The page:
A new report on combating tree and plant pests and diseases has been launched today, a week after another ash dieback case has been reported in the wild.
This year the Chelsea Flower Show is hosting the “Stop the Spread” show garden which was part funded by Defra and the Food and Environment Research Agency (Fera). The garden has been designed to show the importance of taking action now to tackle damaging plant pests and diseases.
The garden’s appearance at the Chelsea Flower Show coincides with the publication of the independent taskforce report on tree health and plant biosecurity, which has made a number of recommendations on how the UK can fight tree and plant pests and diseases. The Taskforce was set up by the Environment Secretary Owen Paterson as a result of the discovery of Chalara fraxinea (ash dieback) in the UK last year, to consider and address the current and possible future threats to tree health.
The Taskforce’s recommendations are that the Government should:
Develop a UK Plant Health Risk Register;
Appoint a Chief Plant Health Officer to look after the Plant Health Risk Register;
Develop and implement procedures to predict, monitor, and control the spread of pests and diseases;
Review, simplify, and strengthen governance and legislation;
Improve the use of intelligence from EU/other regions and work to improve the EU regulations concerned with tree health and plant biosecurity;
Strengthen biosecurity to reduce risks at the border and within the UK;
Develop a modern, user-friendly system to provide quick and intelligent access to data about tree health and plant biosecurity; and
Address key skills shortages.
Mr Paterson announced today that work would begin right away on the recommendations around developing a plant health risk register and implementing procedures to predict, monitor, and control pests and diseases. The rest of the recommendations will be examined and responded to later in the summer.
Proposals are also on the table for research councils and the Department for Environment, Food and Rural Affairs (Defra) to spend £7.5m extra on tree health and plant biosecurity.
The taskforce announcement comes in the wake of news last week that the first cases of ash dieback in the wider environment, outside of nurseries and plantations, were found in Wales. The infected trees in Carmarthenshire are the first confirmed cases in the wild in the west of the UK; the majority of cases in the wider environment are in East Anglia and Kent.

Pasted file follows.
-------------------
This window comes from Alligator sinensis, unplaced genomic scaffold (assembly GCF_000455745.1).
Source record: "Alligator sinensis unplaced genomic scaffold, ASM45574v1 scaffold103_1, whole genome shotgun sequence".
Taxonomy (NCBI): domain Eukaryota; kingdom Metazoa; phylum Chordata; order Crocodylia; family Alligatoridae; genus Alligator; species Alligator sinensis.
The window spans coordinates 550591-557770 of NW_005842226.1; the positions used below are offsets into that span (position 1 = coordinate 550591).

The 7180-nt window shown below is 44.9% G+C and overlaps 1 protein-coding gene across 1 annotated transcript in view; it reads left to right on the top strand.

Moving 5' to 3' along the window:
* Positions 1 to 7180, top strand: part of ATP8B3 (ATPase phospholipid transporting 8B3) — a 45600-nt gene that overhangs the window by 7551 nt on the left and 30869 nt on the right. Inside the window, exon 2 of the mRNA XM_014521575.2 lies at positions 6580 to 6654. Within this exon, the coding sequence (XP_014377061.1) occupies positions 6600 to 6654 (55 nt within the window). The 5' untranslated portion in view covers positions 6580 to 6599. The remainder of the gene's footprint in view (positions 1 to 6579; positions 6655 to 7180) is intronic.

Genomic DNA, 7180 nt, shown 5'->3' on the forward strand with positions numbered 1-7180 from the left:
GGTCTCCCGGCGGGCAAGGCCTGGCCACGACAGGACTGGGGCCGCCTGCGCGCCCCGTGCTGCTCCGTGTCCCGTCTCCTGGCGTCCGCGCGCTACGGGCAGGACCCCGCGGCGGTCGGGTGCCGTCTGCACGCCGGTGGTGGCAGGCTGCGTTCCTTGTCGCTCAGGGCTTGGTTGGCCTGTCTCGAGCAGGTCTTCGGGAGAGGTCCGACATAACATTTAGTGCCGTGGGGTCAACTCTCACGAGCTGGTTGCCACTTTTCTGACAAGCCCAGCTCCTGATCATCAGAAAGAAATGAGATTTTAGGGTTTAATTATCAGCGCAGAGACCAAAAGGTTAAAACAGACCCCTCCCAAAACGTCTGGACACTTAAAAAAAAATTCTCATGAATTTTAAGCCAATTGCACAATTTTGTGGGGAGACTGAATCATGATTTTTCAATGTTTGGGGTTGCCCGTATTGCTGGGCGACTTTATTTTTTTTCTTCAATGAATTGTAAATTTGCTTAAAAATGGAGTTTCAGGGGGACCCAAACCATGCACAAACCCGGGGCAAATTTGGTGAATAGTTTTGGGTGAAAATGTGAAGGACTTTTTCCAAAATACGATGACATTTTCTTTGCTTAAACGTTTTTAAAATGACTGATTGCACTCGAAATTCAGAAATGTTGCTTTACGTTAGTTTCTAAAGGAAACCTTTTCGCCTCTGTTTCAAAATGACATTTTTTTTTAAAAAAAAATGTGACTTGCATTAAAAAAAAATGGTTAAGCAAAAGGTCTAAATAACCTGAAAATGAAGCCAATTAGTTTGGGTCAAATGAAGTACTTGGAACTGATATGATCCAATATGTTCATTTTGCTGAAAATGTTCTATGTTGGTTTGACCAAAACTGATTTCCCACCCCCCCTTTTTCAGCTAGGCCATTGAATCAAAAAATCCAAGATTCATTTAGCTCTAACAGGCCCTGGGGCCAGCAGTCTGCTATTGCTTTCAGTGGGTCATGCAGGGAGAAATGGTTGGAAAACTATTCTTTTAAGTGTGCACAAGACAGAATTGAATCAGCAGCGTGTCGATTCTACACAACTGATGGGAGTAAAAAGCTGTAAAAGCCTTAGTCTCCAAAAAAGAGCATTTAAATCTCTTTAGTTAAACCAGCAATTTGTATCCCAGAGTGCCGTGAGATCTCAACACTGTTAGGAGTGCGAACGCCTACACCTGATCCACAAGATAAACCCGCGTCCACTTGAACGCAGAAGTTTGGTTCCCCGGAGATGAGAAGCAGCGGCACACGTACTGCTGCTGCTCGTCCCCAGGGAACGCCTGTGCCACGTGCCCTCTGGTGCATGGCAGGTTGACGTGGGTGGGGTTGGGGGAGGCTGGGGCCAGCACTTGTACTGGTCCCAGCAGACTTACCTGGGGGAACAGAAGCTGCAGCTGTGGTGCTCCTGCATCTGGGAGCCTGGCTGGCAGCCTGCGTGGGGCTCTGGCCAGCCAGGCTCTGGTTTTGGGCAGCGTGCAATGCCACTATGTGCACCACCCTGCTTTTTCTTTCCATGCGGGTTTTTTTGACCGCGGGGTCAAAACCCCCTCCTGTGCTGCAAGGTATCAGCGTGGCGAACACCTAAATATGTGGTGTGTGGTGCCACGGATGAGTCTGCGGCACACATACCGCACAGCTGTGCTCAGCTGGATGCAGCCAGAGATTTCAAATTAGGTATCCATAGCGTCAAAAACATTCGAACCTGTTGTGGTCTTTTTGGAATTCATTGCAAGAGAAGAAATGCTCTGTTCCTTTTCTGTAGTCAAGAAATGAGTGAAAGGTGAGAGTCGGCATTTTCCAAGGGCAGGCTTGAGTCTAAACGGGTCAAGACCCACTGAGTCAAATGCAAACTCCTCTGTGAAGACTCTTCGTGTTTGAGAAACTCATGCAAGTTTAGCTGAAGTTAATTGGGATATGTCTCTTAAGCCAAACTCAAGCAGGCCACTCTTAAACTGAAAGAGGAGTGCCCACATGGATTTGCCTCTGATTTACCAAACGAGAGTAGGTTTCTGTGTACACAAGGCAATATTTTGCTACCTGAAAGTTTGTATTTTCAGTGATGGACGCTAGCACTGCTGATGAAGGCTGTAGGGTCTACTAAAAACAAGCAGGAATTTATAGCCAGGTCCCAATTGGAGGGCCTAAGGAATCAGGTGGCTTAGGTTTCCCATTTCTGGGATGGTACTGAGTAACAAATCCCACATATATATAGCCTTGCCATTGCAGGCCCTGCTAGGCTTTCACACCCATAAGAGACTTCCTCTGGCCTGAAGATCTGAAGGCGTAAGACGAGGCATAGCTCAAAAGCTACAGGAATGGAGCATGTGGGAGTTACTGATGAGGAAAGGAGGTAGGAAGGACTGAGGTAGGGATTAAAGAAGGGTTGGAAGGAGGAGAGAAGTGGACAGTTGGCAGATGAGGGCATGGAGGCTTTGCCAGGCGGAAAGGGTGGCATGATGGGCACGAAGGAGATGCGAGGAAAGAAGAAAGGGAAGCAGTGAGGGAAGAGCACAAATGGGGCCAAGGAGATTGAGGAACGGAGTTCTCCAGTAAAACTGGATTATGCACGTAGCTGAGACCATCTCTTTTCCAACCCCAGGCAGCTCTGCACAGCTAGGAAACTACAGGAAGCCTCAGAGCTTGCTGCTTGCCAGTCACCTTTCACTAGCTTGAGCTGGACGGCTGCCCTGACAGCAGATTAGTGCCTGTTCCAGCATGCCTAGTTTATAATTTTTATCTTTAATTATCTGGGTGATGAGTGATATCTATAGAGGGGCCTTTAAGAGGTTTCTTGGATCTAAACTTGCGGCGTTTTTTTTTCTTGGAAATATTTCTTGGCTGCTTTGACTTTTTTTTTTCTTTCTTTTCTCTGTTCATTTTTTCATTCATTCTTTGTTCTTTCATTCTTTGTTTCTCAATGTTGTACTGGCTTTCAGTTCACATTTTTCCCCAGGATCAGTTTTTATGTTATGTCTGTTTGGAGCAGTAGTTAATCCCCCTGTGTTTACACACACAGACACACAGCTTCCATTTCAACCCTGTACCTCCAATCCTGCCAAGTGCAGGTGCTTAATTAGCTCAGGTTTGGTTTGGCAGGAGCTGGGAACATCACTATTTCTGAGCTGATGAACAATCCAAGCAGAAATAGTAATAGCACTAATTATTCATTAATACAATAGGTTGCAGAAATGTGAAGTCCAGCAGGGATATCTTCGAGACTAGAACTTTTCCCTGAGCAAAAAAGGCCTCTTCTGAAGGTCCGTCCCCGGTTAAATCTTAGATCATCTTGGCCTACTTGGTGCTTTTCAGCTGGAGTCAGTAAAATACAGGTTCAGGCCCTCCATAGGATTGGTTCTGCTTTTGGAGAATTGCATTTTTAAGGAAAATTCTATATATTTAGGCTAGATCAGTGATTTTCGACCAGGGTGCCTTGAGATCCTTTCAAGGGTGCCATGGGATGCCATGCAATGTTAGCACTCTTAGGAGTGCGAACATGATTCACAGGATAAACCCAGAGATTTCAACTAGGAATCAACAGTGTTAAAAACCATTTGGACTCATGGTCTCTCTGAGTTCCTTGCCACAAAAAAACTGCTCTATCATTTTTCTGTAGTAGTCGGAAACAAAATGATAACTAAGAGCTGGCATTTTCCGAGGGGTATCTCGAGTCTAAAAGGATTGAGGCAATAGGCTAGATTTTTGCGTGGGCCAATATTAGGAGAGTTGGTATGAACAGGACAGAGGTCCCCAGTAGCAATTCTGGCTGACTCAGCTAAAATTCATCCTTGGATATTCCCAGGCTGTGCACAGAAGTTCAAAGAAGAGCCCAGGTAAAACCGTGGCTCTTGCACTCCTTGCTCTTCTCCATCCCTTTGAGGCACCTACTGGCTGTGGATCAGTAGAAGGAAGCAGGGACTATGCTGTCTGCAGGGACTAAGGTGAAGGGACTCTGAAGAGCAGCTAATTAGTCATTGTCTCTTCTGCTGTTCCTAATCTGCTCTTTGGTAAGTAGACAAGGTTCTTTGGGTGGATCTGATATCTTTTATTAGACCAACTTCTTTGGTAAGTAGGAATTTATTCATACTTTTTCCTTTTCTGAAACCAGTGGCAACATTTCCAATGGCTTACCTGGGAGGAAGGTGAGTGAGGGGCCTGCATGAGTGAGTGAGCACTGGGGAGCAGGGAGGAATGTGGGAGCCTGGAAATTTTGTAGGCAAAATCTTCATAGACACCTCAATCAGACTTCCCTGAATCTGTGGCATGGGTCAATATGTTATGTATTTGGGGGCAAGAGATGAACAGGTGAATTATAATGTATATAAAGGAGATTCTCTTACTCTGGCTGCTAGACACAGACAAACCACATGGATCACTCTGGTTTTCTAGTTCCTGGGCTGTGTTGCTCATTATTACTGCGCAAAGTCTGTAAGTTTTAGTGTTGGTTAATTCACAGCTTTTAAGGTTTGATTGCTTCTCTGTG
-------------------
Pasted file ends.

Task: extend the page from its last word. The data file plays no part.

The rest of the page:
A ban on movements of ash plants and seeds into and within Great Britain has been in place since October 2012 to help slow the spread and minimise the impact of Chalara. The disease spreads naturally by airborne spores, and can be moved long distances by the transport of infected material.
The disease poses no risk to human or animal health, and public access to woodlands is not restricted, but people are asked to behave responsibly and take simple precautions such as removing mud and leaves from footwear and tyres.
The Forestry Commission ask that if you are visiting an infected or suspected wood, take some simple precautions:
do not remove any plant material (firewood, sticks, leaves or cuttings) from the woodland;
where possible, before leaving the woodland, clean soil, mud, leaves and other plant material from footwear, clothing, dogs, horses, the wheels and tyres of bicycles, baby buggies, carriages and other vehicles, and remove any leaves which are sticking to your car;
before visiting other countryside sites, parks, garden centres and nurseries, thoroughly wash footwear, wheels and tyres in soapy water;
follow the instructions on any signs.
The FC is also asking the public to help by looking at their Chalara symptoms videos or symptom images and reporting any sightings. You can also download their free Tree Alert app to your smartphone or tablet.
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